The long-time Sioux City rocker is home for the holidays.
Pete Phillips, aka Sioux City Pete, will take part in a reunion show with friends at 9 p.m. Friday (Dec. 22) at The Marquee. Phillips will perform alongside former ChickenHawks and Sioux City Sheiks bandmates; featured performances include sets by the Siouxer Rats, It Really Is and Dunning and the Barftones.
The Weekender had a chance to speak with Sioux City Pete, who now resides in Seattle playing in numerous bands in the area.
Do people still refer to you as 'Sioux City Pete' in Seattle?
Phillips: Oh yeah. People all over the world still call me Sioux City Pete. Very few people know where or even what Sioux City is. When they ask I just tell 'em it's where I'm from.
When is the last time you've been to Sioux City?
Phillips: Probably about two years ago I suppose. I try to get back every year to see my mom and play a few shows.
So you'll be reuniting with some of your old bandmates at the show, right?
Phillips: Yeah. When I come back to Sioux City I usually do a show in Omaha, Sioux City or Sioux Falls, and they're usually solo shows. This year? F*** it. Why not just see if I can get some people together and play some of the old songs because folks seem to really like 'em there. Why not.
When did you leave Sioux City?
Phillips: I started leaving there in the early '90s. Just been on the road a lot. Went back there and tried to run clubs or whatever. Finally, 10 years ago, I was like, I've had enough. I had to go. I lived in Hollywood for awhile in the '90s and just loved the West Coast. Always loved the West Coast.
Do you ever look back on the work you did in Sioux City booking and playing shows?
Phillips: I did a lot of work up there for a long, long time. The first show I put on in there was in 1985. So that's 30-whatever years ago. I'm 49 now. In the '80s it was a pretty rough shot. [...] Today, I just keep moving forward. When it was time to go, it was time to go.
Do you still consider yourself a punk rocker or anything like that?
Phillips: Yeah, always will be. Right in there with that I would also say I'm a rock 'n' roller. But yeah, of course. It's a huge, huge part of my identity years and years and years ago. It totally changed the way I looked at music and life.
Have your views in music in changed since you moved away or have gotten older?
Phillips: It's pretty steady rolling, man. One thing I like to do is I like to stay abreast with what's happening now. There's all kinds of new bands that I love. Don't want to get stuck in the past. I'll always love all the bands I grew up on and all that sh**. That's the trick. As people age, they stop listening to a lot of new music and kind of get into the trap of "music isn't as great as it used to be" or "it's not like it is back in the day." No. No, man. There is a lot of killer stuff happening now. You gotta look pretty hard. You can't just expect it to come to you.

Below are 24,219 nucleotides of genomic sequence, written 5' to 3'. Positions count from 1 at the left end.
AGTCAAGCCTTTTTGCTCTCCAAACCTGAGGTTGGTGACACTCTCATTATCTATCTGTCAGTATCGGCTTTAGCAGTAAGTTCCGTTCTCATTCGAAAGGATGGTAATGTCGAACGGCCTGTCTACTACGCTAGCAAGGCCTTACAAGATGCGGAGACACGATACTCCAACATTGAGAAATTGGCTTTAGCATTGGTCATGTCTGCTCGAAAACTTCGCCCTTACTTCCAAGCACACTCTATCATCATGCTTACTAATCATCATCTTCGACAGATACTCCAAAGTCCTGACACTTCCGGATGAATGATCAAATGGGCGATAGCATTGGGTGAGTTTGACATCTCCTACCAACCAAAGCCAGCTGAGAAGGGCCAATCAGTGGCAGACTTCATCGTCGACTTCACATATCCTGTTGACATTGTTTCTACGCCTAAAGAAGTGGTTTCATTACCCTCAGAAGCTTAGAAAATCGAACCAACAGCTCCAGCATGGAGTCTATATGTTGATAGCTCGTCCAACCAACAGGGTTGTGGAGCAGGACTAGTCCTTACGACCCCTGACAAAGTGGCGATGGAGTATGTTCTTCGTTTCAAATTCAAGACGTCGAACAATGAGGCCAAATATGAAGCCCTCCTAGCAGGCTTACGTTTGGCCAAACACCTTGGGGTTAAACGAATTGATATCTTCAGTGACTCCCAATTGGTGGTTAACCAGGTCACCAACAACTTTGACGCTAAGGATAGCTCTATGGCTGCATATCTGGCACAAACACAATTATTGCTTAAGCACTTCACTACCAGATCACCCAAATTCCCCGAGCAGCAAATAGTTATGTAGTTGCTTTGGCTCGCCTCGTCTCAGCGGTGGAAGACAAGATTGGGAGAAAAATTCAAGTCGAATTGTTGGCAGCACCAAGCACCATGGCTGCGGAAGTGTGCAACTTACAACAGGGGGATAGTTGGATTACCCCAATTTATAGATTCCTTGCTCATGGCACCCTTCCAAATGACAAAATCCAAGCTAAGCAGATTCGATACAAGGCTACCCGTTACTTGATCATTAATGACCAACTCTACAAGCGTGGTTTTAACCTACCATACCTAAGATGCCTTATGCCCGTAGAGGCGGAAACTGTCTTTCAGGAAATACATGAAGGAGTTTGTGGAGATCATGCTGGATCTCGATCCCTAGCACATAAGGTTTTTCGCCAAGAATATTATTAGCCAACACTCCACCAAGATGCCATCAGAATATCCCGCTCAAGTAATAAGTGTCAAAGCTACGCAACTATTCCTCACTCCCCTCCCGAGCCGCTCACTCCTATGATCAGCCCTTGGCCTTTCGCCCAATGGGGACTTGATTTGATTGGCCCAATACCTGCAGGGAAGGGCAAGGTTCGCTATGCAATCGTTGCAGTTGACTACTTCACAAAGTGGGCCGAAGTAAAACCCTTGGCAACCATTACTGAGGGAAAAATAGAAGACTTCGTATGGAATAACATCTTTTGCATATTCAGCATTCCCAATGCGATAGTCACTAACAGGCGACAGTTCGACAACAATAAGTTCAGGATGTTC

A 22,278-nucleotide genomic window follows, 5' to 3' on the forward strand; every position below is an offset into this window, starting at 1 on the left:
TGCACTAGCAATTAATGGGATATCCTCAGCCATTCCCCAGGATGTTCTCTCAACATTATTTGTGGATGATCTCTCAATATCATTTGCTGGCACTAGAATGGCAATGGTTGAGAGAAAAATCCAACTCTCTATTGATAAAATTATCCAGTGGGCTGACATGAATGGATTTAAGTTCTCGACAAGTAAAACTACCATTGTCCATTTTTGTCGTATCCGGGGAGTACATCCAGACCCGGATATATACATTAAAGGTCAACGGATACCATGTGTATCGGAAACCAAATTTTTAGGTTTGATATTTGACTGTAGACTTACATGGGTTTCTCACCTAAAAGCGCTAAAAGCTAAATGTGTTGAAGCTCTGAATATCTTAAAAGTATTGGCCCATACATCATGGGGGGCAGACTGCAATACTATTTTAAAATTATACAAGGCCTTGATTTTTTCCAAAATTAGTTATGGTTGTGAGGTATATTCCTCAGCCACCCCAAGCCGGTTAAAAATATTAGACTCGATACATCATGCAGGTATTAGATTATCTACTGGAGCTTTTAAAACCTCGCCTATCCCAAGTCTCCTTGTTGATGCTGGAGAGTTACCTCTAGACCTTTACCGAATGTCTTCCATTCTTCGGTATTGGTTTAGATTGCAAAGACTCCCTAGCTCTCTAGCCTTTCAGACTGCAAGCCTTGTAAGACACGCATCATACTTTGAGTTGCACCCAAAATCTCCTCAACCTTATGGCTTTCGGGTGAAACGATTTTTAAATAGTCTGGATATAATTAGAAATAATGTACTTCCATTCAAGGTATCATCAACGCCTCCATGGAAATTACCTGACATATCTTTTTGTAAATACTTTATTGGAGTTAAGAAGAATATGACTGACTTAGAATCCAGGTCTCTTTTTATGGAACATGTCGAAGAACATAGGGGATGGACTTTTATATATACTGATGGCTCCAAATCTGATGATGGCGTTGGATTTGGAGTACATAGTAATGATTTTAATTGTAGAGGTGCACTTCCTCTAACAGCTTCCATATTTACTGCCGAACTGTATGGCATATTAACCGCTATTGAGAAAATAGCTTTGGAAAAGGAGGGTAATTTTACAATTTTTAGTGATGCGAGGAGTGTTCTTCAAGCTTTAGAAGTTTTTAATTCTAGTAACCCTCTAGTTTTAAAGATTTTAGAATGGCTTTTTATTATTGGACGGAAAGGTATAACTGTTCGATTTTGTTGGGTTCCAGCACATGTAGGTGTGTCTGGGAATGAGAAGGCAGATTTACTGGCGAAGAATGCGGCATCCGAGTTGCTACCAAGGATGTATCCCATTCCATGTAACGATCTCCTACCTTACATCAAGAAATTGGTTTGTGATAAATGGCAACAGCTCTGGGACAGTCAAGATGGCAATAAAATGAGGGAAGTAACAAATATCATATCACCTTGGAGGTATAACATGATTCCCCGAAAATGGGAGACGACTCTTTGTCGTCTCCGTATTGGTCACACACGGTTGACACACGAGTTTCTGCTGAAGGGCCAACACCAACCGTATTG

How do you keep moving forward to find new bands and not dwell so much on what was 'great' back then?
Phillips: Well for one thing there's so many bands out here. So many bands that we play with; so many that are part of our extended family out here. I read a lot of 'zines. There's a trick to it. There's definitely a trick to it. You gotta search for it, man. But at the same time, the stuff that shaped me is always going to be with me. It's kind of like that balance. It's hard to describe really.
Why do you think there's a heavy interest in nostalgia? Especially in music.
Phillips: I think it's the way the entertainment industry is set up. You get in your car and turn on the radio and there it is! The Eagles! After f***in' 40 years we still get The Eagles. It's the way stations package things for people. Classic rock, '80s rock, '90s rock. People want to relive their younger days, their high school days, their college days. People say pop music sucks now. Pop music has always sucked. Personally, I hated Michael Jackson. Never been into that kind of sh**. That kind of stuff has never been "classic" to me. At all.
Do you look forward to reconnecting with old friends and bandmates for this show?
Phillips: Definitely! There are some really cool people that live there. It's a strange feeling. A lot of kids grew up there listening to my bands and seeing my bands. For some of those folks, it was the first live bands that they saw. Yeah, man! It's really cool!
So are you pretty much playing music full-time?
Phillips: Playing all the time, man. With a city like Seattle, you can work all the time. Especially if you're in multiple bands. A lot of people that play out here are in multiple bands. But you gotta be willing to put in the work. It's no joke out here, man. You gotta really get it happening. You can't just expect things to just come to you.